“This is a hearing on two proposals to support financing for deployment of new clean energy technologies. We’ve had a number of hearings in the Committee on the energy challenges we face in the coming decades, and we’ve developed a number of good ideas so far. I believe both of these bills and this hearing provide a solid basis for discussing next steps.
“I have heard people say we need a new Apollo Project or Manhattan Project to produce the clean energy technologies we need. These are useful analogies, as both projects achieved their goal. But I believe this analogy is incomplete. As I believe I’ve heard Mr. Denniston’s colleague John Doerr say, this challenge requires not only speed but scale. We can’t simply develop one or a few technological breakthroughs, we’ll have to develop multiple technologies across many sectors of the economy and then deploy them at a pace that is nearly unprecedented in history. It’s like undertaking 9 or 10 simultaneous Apollo projects or, perhaps more apt, mobilizing the entire country like we did for World War II.
“It’s going to take significant and sustained investment to bring these technologies to a point where they can be deployed on the scale necessary to meet our needs. That doesn’t have to mean that the government picks the winners and losers – there are ways to be technology neutral in our approach – but it does mean we will have to commit to support and be willing to take some risk that some technologies won’t pan out. The failure of a technology or two to live up to expectations will inevitably be far less costly than the failure of imagination in declining to try.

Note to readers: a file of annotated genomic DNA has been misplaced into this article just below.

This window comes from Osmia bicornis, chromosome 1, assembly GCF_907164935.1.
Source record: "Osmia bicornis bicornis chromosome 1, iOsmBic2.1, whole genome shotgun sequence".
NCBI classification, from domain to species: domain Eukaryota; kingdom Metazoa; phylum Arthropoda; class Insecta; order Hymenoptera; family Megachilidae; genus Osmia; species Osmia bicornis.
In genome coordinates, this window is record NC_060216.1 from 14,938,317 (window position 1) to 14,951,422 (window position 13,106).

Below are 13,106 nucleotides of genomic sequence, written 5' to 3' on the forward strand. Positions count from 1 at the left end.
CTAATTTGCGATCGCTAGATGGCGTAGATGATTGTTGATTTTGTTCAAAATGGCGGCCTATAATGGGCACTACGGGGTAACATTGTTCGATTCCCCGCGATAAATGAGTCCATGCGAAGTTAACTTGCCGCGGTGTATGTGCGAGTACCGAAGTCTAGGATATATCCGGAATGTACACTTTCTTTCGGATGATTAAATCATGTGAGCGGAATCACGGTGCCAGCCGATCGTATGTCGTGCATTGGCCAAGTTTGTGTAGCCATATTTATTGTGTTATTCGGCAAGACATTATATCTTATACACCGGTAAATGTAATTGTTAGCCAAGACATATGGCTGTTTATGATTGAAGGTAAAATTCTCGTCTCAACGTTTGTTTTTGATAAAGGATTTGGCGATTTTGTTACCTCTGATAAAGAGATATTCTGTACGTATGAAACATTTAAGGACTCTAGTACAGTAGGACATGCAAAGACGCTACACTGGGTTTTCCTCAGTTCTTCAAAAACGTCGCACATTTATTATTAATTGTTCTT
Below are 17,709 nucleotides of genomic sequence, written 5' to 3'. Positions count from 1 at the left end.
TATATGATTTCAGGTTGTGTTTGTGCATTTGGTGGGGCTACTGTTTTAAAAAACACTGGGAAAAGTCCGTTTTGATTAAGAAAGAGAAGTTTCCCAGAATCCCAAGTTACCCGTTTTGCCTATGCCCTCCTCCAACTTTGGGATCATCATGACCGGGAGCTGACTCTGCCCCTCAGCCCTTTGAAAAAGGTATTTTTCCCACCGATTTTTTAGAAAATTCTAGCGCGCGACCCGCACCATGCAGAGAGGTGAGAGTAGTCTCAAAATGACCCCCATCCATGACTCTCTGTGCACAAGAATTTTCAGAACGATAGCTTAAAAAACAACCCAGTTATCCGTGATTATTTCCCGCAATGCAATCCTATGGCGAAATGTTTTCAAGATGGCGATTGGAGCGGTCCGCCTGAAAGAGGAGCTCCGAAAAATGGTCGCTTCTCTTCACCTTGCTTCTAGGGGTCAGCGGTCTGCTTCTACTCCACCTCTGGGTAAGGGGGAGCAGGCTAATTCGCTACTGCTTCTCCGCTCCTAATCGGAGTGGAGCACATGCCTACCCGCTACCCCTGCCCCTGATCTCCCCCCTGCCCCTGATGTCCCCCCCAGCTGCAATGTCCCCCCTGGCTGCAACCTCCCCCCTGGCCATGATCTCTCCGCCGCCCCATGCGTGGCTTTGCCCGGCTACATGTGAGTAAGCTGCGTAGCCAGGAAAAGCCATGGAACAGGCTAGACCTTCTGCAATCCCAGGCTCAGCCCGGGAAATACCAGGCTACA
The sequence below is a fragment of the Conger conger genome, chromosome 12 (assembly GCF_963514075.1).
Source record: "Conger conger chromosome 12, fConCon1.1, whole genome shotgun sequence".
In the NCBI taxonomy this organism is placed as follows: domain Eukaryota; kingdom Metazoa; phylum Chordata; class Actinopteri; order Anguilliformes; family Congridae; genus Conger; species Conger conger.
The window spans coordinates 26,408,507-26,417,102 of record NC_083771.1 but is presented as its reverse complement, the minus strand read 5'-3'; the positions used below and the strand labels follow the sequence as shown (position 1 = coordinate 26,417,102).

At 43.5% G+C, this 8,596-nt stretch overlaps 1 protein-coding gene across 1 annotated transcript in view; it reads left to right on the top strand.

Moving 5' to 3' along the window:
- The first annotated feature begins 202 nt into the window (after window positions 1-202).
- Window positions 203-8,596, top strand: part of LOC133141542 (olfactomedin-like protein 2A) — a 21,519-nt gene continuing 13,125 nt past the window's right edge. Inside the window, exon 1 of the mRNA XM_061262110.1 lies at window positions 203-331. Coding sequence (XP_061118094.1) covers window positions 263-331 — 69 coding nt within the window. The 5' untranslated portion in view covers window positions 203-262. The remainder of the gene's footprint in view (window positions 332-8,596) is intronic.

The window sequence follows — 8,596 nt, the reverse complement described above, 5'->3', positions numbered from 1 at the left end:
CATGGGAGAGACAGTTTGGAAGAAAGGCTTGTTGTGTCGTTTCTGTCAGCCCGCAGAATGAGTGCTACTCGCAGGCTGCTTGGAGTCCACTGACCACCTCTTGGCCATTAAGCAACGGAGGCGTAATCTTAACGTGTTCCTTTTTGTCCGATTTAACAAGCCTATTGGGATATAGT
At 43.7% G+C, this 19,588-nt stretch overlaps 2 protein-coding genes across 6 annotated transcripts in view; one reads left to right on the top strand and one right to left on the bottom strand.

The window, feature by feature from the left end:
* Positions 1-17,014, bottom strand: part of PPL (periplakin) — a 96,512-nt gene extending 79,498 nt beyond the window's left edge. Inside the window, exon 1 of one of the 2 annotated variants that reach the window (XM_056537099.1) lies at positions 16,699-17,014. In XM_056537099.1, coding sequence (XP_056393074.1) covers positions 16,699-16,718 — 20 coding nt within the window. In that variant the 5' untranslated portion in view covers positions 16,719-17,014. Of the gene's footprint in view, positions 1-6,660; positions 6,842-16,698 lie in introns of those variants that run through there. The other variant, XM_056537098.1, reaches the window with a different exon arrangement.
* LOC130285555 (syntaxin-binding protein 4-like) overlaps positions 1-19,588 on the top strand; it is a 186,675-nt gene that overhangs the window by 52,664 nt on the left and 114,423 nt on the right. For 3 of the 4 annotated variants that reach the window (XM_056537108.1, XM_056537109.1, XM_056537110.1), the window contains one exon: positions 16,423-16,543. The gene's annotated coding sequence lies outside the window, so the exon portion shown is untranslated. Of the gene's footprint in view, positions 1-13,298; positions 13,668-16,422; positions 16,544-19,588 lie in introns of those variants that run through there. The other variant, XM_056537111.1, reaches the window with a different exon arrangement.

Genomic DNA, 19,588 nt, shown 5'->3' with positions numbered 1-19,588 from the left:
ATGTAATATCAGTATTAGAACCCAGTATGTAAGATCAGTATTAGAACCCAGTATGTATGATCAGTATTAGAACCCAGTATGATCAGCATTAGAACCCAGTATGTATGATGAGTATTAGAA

“Promising technologies exist that can address our oil security needs, both in reducing our demand for fuel through efficient or electric drive vehicles, and in replacing gasoline with sustainable biofuels. These two bills we’ll be talking about today are an attempt to accelerate the timetable of moving these technologies from the laboratory to the marketplace.
“Finally, I believe this investment can’t wait. Our commitment must be more than a promise to find revenues in the future when a CO2 emissions reduction program is up and running. We
certainly would not address any national security concern that way. The needs are immediate and our response must be correspondingly urgent.
“If we fail to make the investments necessary to meet this challenge, I believe we risk passing on to our children a fundamentally more dangerous, less prosperous, inhospitable, and ecologically diminished world than the one we inherited from our forebears -- the very antithesis of the American dream. It is a significant challenge; and one we have shied away from for too long. If we meet the challenge, however, our grandchildren may look back on us, and this time, with the same pride we feel in our ‘greatest generation.’”
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